The former Anglican Bishop of Rochester who now runs a think tank in Guildford says the assumptions of public law in the West and those of Shari’a are so fundamentally opposed that it is not only undesirable, but actually impossible in terms of ‘the rule of law’ 'and of ‘one law for all’'.
Dr Nazir-Ali’s comments come in the run-up to this month’s UN Human Rights Council meeting in Geneva (13 September – 1 October), where, once again the issues of ‘defamation of religions’ and in particular ‘the ongoing serious implications of Islamophobia’ are on the table.
In a paper given at the The Heritage Foundation, a Washington-based think-tank, he warns against the campaign by a number of Islamic states and the Organisation of the Islamic Conference to have defamation of religion recognised as an offence under international law.
‘Public law in the West as well as international declarations such as those of the United Nations, also safeguard freedom of thought, belief and expression… this is contrary to Shari’a,’ he says.
‘Many Islamic countries have adopted such international covenants only with reservations i.e.: only insofar as they do not contradict the provisions of Shari’a.’
This is why, he states, that groups such as the Islamic Council of Europe and the OIC have produced their own declarations of human rights which are compatible with Shari’a.
‘These differ markedly from the UN declarations precisely in the areas of equality, freedom and penal law.’
Dr Nazir-Ali, who has both a Christian and Muslim family background, points to Muslim countries like Egypt, Iran, the Sudan, Pakistan and Afghanistan where in recent years many people have suffered because of apostasy penalties or at the hands of families, neighbours and the police who have taken the law into their own hands.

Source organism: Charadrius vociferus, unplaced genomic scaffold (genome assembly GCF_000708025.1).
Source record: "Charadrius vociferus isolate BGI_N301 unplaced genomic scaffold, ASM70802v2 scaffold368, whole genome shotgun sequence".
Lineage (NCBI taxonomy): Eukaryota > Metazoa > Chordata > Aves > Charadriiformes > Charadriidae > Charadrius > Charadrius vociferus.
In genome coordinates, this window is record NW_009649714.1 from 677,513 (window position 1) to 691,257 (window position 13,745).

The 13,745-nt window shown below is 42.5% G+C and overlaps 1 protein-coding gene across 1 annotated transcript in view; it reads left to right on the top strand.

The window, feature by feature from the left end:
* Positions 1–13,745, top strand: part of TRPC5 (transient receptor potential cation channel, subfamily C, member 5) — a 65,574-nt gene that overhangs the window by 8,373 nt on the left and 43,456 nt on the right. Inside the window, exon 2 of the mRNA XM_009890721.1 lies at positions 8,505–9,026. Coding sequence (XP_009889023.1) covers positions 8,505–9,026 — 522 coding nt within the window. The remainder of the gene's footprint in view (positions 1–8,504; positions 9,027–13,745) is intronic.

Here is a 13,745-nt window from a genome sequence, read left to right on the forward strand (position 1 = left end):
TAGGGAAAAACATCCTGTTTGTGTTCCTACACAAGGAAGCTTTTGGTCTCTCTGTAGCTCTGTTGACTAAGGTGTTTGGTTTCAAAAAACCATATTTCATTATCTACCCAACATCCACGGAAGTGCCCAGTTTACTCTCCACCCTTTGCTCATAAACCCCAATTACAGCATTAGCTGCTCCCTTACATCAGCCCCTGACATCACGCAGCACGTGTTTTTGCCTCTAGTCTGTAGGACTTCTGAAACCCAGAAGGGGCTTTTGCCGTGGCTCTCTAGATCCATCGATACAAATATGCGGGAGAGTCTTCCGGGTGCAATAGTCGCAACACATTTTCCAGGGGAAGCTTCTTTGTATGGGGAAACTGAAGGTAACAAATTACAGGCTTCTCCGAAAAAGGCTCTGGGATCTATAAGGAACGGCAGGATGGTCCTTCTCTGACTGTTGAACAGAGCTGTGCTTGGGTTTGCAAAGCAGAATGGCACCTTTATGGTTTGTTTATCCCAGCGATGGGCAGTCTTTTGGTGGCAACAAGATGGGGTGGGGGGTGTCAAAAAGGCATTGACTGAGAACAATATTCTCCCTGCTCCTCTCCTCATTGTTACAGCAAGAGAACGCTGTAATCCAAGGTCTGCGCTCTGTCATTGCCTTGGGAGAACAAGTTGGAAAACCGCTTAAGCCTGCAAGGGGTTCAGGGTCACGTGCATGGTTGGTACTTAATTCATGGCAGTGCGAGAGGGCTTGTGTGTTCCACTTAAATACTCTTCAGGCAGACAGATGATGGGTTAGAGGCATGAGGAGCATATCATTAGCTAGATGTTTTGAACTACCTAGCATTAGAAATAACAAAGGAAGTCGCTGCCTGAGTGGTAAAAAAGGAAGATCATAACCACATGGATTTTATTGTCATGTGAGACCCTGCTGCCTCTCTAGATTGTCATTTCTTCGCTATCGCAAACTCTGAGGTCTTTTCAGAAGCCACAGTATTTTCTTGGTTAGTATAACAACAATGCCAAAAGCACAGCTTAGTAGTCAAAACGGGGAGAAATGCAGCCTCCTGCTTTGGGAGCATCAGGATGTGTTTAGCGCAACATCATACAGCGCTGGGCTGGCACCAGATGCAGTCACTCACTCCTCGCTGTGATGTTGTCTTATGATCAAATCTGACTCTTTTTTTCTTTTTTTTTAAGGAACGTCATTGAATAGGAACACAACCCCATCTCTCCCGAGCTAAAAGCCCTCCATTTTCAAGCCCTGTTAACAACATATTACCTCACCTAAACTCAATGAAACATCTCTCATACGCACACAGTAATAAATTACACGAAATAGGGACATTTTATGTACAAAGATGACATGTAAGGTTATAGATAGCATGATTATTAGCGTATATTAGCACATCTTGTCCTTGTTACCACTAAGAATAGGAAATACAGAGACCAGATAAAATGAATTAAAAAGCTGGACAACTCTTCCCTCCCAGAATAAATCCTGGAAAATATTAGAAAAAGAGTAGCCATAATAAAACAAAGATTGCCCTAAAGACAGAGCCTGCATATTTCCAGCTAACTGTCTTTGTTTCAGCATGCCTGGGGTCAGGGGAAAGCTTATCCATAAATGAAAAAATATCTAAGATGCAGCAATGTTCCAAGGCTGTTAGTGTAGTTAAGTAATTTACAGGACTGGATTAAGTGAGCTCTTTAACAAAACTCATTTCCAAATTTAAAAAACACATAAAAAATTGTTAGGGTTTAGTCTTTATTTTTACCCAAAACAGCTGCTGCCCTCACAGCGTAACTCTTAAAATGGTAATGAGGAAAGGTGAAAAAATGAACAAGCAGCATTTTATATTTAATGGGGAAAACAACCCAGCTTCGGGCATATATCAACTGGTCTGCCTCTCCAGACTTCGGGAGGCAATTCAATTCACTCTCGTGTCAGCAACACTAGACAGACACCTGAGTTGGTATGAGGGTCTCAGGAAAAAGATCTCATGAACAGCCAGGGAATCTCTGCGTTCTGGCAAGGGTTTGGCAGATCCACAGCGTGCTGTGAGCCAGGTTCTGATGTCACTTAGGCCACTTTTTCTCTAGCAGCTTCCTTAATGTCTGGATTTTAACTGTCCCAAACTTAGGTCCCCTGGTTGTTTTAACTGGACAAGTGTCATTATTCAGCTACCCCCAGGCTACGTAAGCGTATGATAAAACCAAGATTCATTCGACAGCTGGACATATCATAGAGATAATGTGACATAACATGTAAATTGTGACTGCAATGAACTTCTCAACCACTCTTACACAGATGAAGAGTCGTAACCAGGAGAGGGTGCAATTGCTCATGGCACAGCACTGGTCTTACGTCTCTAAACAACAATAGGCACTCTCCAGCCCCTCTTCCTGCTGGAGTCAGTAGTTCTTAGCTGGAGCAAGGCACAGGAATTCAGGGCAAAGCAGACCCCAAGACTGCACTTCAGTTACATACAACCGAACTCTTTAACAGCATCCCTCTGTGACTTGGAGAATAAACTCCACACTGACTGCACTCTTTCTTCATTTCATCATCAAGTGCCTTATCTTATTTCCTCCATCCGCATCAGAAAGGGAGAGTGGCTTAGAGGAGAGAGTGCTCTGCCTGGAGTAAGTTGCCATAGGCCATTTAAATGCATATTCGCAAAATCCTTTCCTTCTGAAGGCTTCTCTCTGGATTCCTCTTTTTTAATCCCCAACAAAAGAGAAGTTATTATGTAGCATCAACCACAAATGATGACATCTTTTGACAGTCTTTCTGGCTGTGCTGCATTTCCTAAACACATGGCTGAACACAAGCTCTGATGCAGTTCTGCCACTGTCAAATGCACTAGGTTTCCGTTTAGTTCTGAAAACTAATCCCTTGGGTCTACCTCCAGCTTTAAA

He states: ‘Increasingly there are efforts to silence dissent not only within the Islamic Community, but also beyond it. This is done by threatening those who speak out or write, and any media outlets which may dare to broadcast or publish such material. There are calls for such people to be removed from public office or dismissed, even if they are employed by private organizations.’
Although the punishments for apostasy and blasphemy cannot have legal sanction in non-Muslim majority countries, their influence is nevertheless felt and sometimes quite sharply.
He refers to the fatwas against author, Salmon Rushdie, and German-American scholar, Khalid Duran, and the situations of prominent personalities like Ayyan Hirsi Ali and Taslima Nasrin as examples of how a mentality formed by the apostasy and blasphemy laws expresses itself in the non-Muslim or Western context.
Neil Addison, a lawyer specializing in religion, agrees: ‘The problem that we are having in the West is that because we have accepted the idea of hate crimes against different people for their race, religion and sexual orientation etc, we have opened the door for groups such as the OIC to then push for protection for Islam.
‘The only way the West can deal with this issue is fully embracing freedom of speech and forgetting about the idea of hate crimes and hate speech. Speech should not be prohibited except for incitement to violence.’
So what will happen in Geneva? Says Dr Nazir-Ali: ‘Existing laws such as Article 20 of the International Covenant on Civil and Political Rights already prohibit incitement to religious hatred which leads to discrimination, hostility, or violence. The attempt to go beyond this provision to protect religions and their founders has enormous implications for the freedom of speech.’
He told Lapido Media: ‘Radical Islamism and aggressive secularism are the two great challenges for Western societies as they struggle to regain an identity based on the Judaeo-Christian tradition by which they were formed.’